Homeostasis of branched-chain amino acids is critical for the activity of TOR signaling in Arabidopsis

Abstract

The target of rapamycin (TOR) kinase is an evolutionarily conserved hub of nutrient sensing and metabolic signaling. In plants, a functional connection of TOR activation with glucose availability was demonstrated, while it is yet unclear whether branched-chain amino acids (BCAAs) are a primary input of TOR signaling as they are in yeast and mammalian cells. Here, we report on the characterization of an Arabidopsis mutant over-accumulating BCAAs. Through chemical interventions targeting TOR and by examining mutants of BCAA biosynthesis and TOR signaling, we found that BCAA over-accumulation leads to up-regulation of TOR activity, which causes reorganization of the actin cytoskeleton and actin-associated endomembranes. Finally, we show that activation of TOR is concomitant with alteration of cell expansion, proliferation and specialized metabolism, leading to pleiotropic effects on plant growth and development. These results demonstrate that BCAAs contribute to plant TOR activation and reveal previously uncharted downstream subcellular processes of TOR signaling.

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All data generated or analyzed in this study have been included in the manuscript and the supporting files.

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Author details

  1. Pengfei Cao

    MSU-DOE Plant Research Lab, Michigan State University, East Lansing, United States
    Competing interests
    The authors declare that no competing interests exist.
    ORCID icon "This ORCID iD identifies the author of this article:" 0000-0001-6998-9302
  2. Sang-Jin Kim

    Great Lakes Bioenergy Research Center, Michigan State University, East Lansing, United States
    Competing interests
    The authors declare that no competing interests exist.
  3. Anqi Xing

    Department of Biochemistry and Molecular Biology, Michigan State University, East Lansing, United States
    Competing interests
    The authors declare that no competing interests exist.
  4. Craig A Schenck

    Department of Biochemistry and Molecular Biology, Michigan State University, East Lansing, United States
    Competing interests
    The authors declare that no competing interests exist.
    ORCID icon "This ORCID iD identifies the author of this article:" 0000-0002-5711-7213
  5. Lu Liu

    MSU-DOE Plant Research Lab, Michigan State University, East Lansing, United States
    Competing interests
    The authors declare that no competing interests exist.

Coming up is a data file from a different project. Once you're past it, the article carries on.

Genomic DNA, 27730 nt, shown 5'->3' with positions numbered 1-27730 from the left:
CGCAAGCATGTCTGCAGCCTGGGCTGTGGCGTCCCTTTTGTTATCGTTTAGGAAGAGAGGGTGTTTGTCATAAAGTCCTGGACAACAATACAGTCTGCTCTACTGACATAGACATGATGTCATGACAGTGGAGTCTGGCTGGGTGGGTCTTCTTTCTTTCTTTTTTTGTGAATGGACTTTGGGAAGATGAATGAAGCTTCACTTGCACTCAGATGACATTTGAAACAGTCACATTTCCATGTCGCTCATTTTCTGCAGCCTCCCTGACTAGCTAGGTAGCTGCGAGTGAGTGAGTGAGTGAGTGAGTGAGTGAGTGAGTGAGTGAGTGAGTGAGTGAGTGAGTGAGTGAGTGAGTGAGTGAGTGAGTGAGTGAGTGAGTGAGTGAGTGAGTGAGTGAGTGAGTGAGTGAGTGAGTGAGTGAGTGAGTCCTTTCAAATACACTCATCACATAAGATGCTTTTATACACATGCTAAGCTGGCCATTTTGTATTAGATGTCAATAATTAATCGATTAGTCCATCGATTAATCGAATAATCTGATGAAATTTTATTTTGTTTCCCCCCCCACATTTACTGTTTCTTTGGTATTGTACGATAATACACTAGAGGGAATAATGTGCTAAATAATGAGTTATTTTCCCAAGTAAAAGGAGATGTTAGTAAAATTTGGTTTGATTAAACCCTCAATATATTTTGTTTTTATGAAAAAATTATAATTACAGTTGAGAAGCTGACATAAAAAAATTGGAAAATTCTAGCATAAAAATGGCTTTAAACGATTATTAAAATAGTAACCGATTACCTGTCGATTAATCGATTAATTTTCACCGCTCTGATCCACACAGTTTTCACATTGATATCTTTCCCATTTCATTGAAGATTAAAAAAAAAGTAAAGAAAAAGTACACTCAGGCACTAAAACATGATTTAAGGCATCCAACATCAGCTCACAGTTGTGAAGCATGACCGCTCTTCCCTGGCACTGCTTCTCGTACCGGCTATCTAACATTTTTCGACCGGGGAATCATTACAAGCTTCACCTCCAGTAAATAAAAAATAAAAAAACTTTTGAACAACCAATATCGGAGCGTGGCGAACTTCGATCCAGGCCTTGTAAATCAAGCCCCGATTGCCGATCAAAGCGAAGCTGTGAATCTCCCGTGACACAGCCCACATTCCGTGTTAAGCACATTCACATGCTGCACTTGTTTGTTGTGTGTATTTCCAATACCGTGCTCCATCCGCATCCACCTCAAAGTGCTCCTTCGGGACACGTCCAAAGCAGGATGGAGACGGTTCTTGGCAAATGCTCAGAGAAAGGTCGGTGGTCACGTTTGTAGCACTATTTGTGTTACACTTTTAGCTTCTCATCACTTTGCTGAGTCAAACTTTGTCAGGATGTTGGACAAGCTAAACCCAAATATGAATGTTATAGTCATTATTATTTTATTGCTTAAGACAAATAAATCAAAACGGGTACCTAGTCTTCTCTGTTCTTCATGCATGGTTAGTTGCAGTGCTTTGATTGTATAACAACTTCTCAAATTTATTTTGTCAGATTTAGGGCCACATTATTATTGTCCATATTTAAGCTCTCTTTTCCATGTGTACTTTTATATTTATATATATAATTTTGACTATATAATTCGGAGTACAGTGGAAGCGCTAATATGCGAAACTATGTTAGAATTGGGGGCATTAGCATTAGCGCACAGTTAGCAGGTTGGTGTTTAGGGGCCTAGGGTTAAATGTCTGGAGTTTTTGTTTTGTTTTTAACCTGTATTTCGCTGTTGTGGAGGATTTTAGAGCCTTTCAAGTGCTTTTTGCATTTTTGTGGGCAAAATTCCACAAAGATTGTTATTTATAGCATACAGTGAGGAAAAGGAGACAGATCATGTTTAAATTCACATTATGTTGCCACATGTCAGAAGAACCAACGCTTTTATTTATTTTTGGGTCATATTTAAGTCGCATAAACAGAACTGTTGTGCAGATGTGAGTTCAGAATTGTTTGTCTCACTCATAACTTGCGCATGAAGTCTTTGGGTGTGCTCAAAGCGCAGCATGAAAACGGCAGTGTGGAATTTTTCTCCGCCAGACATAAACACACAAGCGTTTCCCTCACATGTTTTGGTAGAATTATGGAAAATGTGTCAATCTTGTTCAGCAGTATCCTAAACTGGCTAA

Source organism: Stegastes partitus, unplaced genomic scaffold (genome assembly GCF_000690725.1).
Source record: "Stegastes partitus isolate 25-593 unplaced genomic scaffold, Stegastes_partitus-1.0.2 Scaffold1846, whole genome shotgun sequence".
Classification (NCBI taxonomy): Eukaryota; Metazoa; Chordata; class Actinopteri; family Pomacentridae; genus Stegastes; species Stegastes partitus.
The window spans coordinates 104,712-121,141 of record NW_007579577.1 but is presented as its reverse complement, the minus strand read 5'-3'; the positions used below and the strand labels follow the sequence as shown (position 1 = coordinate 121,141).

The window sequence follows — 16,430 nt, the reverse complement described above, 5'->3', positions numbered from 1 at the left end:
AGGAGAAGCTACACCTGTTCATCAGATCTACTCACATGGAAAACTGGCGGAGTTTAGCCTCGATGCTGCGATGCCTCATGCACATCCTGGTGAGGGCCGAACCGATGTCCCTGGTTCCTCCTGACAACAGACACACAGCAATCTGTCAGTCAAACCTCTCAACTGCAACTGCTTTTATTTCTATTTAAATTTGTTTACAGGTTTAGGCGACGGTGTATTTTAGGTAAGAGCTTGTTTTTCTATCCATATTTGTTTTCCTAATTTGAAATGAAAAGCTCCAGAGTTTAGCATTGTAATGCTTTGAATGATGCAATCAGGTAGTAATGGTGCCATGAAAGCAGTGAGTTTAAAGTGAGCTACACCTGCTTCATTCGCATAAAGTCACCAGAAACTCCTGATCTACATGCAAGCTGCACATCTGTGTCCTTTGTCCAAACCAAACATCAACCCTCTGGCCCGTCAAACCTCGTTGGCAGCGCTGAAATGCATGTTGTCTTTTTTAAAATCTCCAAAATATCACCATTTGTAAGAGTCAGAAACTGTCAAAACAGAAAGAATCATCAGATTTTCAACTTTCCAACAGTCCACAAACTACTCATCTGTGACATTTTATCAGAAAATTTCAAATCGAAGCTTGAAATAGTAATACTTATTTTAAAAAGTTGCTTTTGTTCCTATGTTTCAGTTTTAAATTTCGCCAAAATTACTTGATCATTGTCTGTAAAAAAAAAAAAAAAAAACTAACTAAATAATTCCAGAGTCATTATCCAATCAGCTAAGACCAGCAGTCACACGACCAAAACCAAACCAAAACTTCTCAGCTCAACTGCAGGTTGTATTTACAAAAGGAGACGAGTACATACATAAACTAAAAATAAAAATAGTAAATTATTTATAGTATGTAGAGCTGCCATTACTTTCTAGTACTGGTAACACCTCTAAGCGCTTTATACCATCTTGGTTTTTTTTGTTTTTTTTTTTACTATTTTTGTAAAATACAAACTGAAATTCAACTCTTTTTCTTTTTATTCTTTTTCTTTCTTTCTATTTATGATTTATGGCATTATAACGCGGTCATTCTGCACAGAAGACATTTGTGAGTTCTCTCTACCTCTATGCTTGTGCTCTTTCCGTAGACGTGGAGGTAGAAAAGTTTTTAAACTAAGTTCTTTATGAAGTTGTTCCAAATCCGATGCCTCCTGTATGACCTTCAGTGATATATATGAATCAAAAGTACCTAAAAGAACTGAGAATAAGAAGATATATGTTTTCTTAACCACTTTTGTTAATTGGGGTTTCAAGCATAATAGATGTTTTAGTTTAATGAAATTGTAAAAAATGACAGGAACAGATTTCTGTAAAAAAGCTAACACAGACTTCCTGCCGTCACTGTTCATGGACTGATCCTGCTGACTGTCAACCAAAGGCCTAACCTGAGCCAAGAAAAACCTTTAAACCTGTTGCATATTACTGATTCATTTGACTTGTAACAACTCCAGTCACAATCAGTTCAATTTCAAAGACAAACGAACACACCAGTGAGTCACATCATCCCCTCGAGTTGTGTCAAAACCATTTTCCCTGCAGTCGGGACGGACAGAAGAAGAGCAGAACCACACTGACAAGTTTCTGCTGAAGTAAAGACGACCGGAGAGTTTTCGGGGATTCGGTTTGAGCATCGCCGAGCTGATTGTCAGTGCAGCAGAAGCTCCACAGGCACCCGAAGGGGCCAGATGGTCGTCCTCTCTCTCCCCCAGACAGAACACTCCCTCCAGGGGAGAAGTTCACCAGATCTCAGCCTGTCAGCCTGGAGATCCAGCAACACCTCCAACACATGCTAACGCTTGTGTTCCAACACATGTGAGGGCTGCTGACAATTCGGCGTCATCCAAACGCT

6. Nan Jiang

    Department of Biochemistry and Molecular Biology, Michigan State University, East Lansing, United States
    Competing interests
    The authors declare that no competing interests exist.
  7. Jie Wang

    Department of Plant Biology, Michigan State University, East Lansing, United States
    Competing interests
    The authors declare that no competing interests exist.
  8. Robert L Last

    Department of Biochemistry and Molecular Biology, Michigan State University, East Lansing, United States
    Competing interests
    The authors declare that no competing interests exist.
    ORCID icon "This ORCID iD identifies the author of this article:" 0000-0001-6974-9587
  9. Federica Brandizzi

    MSU-DOE Plant Research Lab, Michigan State University, East Lansing, United States
    For correspondence
    fb@msu.edu
    Competing interests
    The authors declare that no competing interests exist.
    ORCID icon "This ORCID iD identifies the author of this article:" 0000-0003-0580-8888

Funding

National Science Foundation (MCB1727362)

  • Federica Brandizzi

National Institute of Food and Agriculture (MICL02299)

  • Federica Brandizzi

National Science Foundation (NPGI-1811055)

  • Craig A Schenck

U.S. Department of Energy (DE-FG02-91ER20021)

  • Federica Brandizzi

U.S. Department of Energy (DE-FC02-07ER64494)

  • Federica Brandizzi

The funders had no role in study design, data collection and interpretation, or the decision to submit the work for publication.

Reviewing Editor

  1. Jürgen Kleine-Vehn, University of Natural Resources and Life Sciences, Austria

Version history

  1. Received: August 1, 2019
  2. Accepted: December 5, 2019
  3. Accepted Manuscript published: December 6, 2019 (version 1)
  4. Version of Record published: December 30, 2019 (version 2)

Copyright

© 2019, Cao et al.

This article is distributed under the terms of the Creative Commons Attribution License permitting unrestricted use and redistribution provided that the original author and source are credited.

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  1. Pengfei Cao
  2. Sang-Jin Kim
  3. Anqi Xing
  4. Craig A Schenck
  5. Lu Liu
  6. Nan Jiang
  7. Jie Wang
  8. Robert L Last
  9. Federica Brandizzi
(2019)
Homeostasis of branched-chain amino acids is critical for the activity of TOR signaling in Arabidopsis
eLife 8:e50747.
https://doi.org/10.7554/eLife.50747

Share this article

https://doi.org/10.7554/eLife.50747

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